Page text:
The loss of protein homeostasis (proteostasis) is a primary driver of age-related tissue dysfunction. Recent studies have revealed that the failure of proteostasis with age is triggered by developmental and reproductive cues that repress the activity of proteostasis-related pathways in early adulthood. In Caenorhabditis elegans, reduced mitochondrial electron transport chain (ETC) function during development can override signals that promote proteostasis collapse in aged tissues. However, it is unclear precisely how these beneficial effects are mediated. Here, we reveal that in response to ETC impairment, the PP2A complex generates a dephosphorylated, mitochondrial stress-specific variant of the transcription factor HSF-1. This results in the selective induction of small heat shock proteins in adulthood, thereby protecting against age-related proteostasis collapse. We propose that mitochondrial signals early in life can protect the aging cytosolic proteome by tailoring HSF-1 activity to preferentially drive the expression of non-ATP-dependent chaperones.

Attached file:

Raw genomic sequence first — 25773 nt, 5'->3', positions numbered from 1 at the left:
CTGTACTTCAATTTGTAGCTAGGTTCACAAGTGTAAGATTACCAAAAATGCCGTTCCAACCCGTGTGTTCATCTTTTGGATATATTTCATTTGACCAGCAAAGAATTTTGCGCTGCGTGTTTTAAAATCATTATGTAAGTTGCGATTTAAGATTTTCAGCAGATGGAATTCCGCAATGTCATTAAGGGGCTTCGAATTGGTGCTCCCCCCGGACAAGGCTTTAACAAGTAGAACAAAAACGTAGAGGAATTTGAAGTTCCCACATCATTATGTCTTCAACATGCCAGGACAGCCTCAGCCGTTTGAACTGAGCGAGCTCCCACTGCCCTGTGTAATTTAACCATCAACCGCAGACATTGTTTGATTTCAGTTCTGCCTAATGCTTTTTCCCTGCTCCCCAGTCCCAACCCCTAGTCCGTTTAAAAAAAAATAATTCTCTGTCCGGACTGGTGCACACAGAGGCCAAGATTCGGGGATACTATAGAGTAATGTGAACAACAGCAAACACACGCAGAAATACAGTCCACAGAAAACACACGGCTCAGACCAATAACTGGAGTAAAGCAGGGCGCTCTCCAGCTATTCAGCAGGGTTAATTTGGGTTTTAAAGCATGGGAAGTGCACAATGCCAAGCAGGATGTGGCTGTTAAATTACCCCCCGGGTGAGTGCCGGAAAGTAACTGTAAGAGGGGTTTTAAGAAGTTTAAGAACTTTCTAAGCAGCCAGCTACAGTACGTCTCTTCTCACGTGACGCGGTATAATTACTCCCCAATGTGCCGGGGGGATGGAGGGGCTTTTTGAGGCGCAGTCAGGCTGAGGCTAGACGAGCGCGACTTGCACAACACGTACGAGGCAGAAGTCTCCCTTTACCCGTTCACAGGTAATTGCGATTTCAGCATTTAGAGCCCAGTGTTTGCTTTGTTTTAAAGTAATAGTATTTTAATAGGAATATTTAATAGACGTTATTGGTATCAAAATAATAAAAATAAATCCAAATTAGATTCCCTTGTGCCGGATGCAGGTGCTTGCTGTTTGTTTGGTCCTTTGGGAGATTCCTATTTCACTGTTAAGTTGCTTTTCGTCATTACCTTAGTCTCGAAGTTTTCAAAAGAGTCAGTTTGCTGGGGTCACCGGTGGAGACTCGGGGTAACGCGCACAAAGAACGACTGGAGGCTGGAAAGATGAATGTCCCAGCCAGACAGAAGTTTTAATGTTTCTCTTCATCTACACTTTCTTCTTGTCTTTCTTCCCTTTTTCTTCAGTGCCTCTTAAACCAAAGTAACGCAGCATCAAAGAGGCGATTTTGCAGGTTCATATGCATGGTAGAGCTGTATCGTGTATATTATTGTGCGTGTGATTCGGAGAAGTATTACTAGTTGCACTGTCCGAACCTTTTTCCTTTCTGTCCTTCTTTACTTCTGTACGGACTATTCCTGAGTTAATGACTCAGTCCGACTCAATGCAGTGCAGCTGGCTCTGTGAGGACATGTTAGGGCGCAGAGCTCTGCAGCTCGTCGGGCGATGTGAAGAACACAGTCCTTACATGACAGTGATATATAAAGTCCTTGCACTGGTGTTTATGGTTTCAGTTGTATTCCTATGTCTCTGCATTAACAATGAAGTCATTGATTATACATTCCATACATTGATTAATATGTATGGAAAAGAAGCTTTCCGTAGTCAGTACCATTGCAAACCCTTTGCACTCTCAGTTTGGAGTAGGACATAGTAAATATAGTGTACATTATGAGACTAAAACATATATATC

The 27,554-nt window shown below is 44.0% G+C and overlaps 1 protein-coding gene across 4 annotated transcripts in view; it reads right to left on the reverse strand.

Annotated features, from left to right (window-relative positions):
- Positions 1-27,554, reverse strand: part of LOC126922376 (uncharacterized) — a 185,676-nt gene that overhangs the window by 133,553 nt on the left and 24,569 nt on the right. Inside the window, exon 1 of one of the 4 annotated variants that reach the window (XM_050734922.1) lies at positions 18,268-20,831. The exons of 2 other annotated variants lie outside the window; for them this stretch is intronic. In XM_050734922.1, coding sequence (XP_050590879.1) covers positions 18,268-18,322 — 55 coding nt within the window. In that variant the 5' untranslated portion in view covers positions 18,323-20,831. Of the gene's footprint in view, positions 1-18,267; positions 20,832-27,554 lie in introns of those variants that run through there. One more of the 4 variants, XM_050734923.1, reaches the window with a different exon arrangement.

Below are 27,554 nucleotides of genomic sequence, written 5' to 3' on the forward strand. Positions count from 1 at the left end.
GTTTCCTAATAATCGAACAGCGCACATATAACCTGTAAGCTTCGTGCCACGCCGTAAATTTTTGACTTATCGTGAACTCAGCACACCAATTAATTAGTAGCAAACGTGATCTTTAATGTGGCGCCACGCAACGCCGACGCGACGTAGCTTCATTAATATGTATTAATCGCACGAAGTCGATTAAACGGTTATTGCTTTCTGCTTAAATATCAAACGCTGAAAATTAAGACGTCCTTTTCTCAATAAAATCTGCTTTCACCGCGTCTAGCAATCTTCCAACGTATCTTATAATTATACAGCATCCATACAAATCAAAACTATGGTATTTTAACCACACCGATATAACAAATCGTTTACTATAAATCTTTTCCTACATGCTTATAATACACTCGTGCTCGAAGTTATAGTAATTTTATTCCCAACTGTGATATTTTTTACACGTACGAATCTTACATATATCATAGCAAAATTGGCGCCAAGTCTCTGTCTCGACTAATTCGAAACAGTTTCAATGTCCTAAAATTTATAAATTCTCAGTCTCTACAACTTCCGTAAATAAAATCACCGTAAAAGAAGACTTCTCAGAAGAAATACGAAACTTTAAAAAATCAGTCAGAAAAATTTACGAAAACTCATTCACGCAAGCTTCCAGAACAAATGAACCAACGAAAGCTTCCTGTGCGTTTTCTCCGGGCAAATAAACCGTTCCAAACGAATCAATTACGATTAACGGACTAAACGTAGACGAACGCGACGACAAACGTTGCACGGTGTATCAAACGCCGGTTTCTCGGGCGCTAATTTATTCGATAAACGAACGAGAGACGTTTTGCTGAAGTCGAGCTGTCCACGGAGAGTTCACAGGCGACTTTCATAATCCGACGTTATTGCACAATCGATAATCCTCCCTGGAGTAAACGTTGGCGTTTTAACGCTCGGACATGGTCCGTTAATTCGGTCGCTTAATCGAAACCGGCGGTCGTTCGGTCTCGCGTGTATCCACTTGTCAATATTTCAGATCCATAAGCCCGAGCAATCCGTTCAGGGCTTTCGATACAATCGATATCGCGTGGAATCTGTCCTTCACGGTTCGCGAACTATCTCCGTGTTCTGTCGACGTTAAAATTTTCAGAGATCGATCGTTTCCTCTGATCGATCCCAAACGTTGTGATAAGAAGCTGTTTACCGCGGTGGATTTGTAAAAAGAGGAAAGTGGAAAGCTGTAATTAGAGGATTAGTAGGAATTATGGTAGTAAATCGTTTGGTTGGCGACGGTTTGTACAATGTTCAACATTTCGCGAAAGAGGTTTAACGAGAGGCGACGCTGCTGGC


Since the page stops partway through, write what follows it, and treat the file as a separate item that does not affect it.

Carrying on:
Keywords: HSF1; PP2A; aging; mitochondria; molecular chaperones; protein aggregation; proteostasis; stress responses.
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